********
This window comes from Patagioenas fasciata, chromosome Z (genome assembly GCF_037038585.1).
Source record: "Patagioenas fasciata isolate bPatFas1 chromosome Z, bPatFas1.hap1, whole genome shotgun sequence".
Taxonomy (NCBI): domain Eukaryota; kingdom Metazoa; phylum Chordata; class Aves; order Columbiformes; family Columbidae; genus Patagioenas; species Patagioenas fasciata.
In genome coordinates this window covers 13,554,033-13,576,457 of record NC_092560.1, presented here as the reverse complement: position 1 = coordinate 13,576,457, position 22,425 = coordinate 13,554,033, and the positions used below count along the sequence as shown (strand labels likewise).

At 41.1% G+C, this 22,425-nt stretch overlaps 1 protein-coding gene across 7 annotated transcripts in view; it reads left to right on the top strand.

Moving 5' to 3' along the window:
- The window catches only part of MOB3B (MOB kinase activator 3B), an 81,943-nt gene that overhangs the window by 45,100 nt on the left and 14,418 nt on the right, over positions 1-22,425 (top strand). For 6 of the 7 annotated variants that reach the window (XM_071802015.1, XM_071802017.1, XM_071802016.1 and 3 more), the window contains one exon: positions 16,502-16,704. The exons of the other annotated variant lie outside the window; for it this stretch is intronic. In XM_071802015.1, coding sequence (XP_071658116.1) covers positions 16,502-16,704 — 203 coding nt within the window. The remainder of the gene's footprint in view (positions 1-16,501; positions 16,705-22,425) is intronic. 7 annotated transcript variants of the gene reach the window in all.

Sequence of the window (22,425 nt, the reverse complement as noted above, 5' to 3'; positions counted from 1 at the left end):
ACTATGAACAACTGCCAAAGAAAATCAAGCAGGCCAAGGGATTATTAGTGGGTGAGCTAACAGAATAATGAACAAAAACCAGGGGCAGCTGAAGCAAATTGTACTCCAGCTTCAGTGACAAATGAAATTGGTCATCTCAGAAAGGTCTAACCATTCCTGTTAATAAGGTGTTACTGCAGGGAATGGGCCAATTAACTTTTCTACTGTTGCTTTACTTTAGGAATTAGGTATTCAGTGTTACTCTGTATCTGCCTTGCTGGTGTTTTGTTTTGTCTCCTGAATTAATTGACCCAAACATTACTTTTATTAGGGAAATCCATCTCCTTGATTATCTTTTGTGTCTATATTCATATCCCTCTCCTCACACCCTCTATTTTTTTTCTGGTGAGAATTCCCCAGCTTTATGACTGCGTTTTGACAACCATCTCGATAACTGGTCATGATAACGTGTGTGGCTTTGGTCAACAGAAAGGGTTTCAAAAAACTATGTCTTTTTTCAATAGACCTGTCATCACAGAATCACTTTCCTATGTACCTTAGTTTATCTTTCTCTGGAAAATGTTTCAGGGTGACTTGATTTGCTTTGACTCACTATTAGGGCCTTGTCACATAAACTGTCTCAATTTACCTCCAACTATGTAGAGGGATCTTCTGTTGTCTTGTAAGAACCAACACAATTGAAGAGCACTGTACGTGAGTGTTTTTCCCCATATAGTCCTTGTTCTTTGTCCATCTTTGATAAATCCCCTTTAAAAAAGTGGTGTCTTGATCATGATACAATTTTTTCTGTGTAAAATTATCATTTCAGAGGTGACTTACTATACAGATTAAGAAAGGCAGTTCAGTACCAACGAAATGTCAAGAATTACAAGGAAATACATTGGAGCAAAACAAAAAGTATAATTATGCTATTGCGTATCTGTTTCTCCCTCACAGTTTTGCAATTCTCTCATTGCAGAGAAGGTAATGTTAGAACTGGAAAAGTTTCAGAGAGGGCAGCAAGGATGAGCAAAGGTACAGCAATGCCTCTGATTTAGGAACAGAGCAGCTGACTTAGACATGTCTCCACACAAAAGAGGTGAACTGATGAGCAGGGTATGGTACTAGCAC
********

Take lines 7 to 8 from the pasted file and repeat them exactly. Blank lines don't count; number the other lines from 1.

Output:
- The window catches only part of MOB3B (MOB kinase activator 3B), an 81,943-nt gene that overhangs the window by 45,100 nt on the left and 14,418 nt on the right, over positions 1-22,425 (top strand). For 6 of the 7 annotated variants that reach the window (XM_071802015.1, XM_071802017.1, XM_071802016.1 and 3 more), the window contains one exon: positions 16,502-16,704. The exons of the other annotated variant lie outside the window; for it this stretch is intronic. In XM_071802015.1, coding sequence (XP_071658116.1) covers positions 16,502-16,704 — 203 coding nt within the window. The remainder of the gene's footprint in view (positions 1-16,501; positions 16,705-22,425) is intronic. 7 annotated transcript variants of the gene reach the window in all.

Sequence of the window (22,425 nt, the reverse complement as noted above, 5' to 3'; positions counted from 1 at the left end):